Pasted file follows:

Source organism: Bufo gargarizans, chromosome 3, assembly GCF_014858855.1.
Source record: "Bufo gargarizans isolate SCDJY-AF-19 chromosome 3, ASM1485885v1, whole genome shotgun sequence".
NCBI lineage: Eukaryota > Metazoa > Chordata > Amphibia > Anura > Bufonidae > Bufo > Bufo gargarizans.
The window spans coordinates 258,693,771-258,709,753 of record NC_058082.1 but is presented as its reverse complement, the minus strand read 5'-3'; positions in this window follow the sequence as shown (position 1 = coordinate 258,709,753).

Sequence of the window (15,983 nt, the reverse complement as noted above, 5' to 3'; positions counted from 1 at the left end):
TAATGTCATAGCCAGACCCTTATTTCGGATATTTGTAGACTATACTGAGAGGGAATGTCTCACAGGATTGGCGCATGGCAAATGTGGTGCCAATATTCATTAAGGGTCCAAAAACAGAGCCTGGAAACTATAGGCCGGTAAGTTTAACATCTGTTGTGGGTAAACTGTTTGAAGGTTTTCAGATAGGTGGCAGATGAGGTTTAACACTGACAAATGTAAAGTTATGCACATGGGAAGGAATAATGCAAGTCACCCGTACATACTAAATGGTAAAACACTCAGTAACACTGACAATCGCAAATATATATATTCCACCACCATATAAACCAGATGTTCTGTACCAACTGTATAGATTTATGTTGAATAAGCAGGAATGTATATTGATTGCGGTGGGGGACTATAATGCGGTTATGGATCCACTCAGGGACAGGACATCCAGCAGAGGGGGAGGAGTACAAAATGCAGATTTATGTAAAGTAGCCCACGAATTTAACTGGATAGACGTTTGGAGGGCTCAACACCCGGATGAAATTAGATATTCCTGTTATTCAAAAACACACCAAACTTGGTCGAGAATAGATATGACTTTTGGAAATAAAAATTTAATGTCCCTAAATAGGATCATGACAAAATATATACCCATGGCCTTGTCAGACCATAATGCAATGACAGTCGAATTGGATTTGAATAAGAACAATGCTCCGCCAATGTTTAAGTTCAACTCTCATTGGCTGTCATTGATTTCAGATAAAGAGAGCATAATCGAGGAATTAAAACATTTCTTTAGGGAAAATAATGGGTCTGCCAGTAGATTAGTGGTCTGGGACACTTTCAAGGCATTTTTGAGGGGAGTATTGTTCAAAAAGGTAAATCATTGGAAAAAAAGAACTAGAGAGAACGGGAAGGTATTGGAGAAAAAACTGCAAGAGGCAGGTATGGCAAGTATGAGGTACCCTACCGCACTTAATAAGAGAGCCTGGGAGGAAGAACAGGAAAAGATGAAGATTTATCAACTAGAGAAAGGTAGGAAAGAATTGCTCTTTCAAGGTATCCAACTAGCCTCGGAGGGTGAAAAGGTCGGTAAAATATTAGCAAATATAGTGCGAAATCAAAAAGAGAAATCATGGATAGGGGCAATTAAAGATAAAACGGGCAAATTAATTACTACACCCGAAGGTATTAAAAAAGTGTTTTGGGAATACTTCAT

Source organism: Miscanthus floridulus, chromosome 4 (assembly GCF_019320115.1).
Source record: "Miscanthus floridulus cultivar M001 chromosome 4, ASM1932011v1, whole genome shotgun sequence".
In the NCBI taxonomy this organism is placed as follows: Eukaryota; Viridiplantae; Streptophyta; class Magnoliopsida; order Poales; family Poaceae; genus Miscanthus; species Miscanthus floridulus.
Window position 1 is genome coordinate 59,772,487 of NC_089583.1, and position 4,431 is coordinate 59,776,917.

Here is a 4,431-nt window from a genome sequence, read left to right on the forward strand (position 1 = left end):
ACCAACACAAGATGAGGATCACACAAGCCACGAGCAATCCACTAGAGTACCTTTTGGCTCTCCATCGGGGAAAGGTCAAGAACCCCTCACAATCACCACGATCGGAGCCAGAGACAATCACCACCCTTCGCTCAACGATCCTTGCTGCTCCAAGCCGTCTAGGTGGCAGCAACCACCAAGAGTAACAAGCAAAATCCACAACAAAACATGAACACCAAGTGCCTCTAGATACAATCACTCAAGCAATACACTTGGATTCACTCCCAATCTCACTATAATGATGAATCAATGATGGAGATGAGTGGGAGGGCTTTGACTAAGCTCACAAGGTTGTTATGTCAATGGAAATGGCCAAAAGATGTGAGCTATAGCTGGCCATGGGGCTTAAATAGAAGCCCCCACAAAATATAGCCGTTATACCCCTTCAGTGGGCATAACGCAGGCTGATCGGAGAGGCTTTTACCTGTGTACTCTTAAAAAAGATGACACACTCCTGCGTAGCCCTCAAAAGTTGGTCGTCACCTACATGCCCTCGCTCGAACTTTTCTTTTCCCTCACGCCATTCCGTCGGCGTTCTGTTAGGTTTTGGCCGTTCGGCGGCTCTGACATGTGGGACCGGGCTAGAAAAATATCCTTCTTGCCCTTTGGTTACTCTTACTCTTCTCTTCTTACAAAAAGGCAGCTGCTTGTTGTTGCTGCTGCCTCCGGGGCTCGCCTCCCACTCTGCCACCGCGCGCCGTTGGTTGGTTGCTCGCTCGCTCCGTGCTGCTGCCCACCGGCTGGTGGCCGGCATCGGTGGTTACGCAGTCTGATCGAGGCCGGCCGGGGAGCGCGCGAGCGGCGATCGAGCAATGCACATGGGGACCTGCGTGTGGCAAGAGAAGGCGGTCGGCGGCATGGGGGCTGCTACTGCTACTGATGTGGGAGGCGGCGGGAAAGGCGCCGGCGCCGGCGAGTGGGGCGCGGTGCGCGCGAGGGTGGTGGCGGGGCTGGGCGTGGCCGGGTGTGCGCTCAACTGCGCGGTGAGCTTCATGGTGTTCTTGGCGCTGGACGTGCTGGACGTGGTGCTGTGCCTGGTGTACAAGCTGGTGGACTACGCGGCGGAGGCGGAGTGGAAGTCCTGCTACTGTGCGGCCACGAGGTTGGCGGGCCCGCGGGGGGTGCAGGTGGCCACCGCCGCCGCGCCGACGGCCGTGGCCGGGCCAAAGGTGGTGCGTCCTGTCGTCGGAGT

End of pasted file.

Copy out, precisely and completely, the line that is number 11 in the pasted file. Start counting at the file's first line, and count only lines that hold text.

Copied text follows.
Here is a 4,431-nt window from a genome sequence, read left to right on the forward strand (position 1 = left end):